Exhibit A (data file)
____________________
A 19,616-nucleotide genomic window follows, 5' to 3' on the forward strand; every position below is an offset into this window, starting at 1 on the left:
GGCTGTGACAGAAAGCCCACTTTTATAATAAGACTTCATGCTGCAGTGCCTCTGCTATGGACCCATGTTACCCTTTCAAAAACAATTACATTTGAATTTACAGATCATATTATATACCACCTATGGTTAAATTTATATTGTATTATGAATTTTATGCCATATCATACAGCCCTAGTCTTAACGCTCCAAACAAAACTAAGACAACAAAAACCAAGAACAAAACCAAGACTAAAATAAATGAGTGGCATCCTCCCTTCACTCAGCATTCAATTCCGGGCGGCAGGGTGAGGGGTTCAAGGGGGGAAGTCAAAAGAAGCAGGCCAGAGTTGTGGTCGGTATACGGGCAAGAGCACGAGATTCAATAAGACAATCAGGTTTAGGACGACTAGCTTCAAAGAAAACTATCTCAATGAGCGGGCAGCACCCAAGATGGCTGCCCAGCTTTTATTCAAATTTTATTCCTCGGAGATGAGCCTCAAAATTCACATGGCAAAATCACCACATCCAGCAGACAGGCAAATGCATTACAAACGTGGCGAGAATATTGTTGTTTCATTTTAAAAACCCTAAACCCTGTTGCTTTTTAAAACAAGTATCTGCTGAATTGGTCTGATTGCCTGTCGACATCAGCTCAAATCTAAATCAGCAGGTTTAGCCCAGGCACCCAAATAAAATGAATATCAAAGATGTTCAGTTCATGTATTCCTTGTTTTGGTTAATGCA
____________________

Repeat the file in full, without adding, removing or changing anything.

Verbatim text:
A 19,616-nucleotide genomic window follows, 5' to 3' on the forward strand; every position below is an offset into this window, starting at 1 on the left:
GGCTGTGACAGAAAGCCCACTTTTATAATAAGACTTCATGCTGCAGTGCCTCTGCTATGGACCCATGTTACCCTTTCAAAAACAATTACATTTGAATTTACAGATCATATTATATACCACCTATGGTTAAATTTATATTGTATTATGAATTTTATGCCATATCATACAGCCCTAGTCTTAACGCTCCAAACAAAACTAAGACAACAAAAACCAAGAACAAAACCAAGACTAAAATAAATGAGTGGCATCCTCCCTTCACTCAGCATTCAATTCCGGGCGGCAGGGTGAGGGGTTCAAGGGGGGAAGTCAAAAGAAGCAGGCCAGAGTTGTGGTCGGTATACGGGCAAGAGCACGAGATTCAATAAGACAATCAGGTTTAGGACGACTAGCTTCAAAGAAAACTATCTCAATGAGCGGGCAGCACCCAAGATGGCTGCCCAGCTTTTATTCAAATTTTATTCCTCGGAGATGAGCCTCAAAATTCACATGGCAAAATCACCACATCCAGCAGACAGGCAAATGCATTACAAACGTGGCGAGAATATTGTTGTTTCATTTTAAAAACCCTAAACCCTGTTGCTTTTTAAAACAAGTATCTGCTGAATTGGTCTGATTGCCTGTCGACATCAGCTCAAATCTAAATCAGCAGGTTTAGCCCAGGCACCCAAATAAAATGAATATCAAAGATGTTCAGTTCATGTATTCCTTGTTTTGGTTAATGCA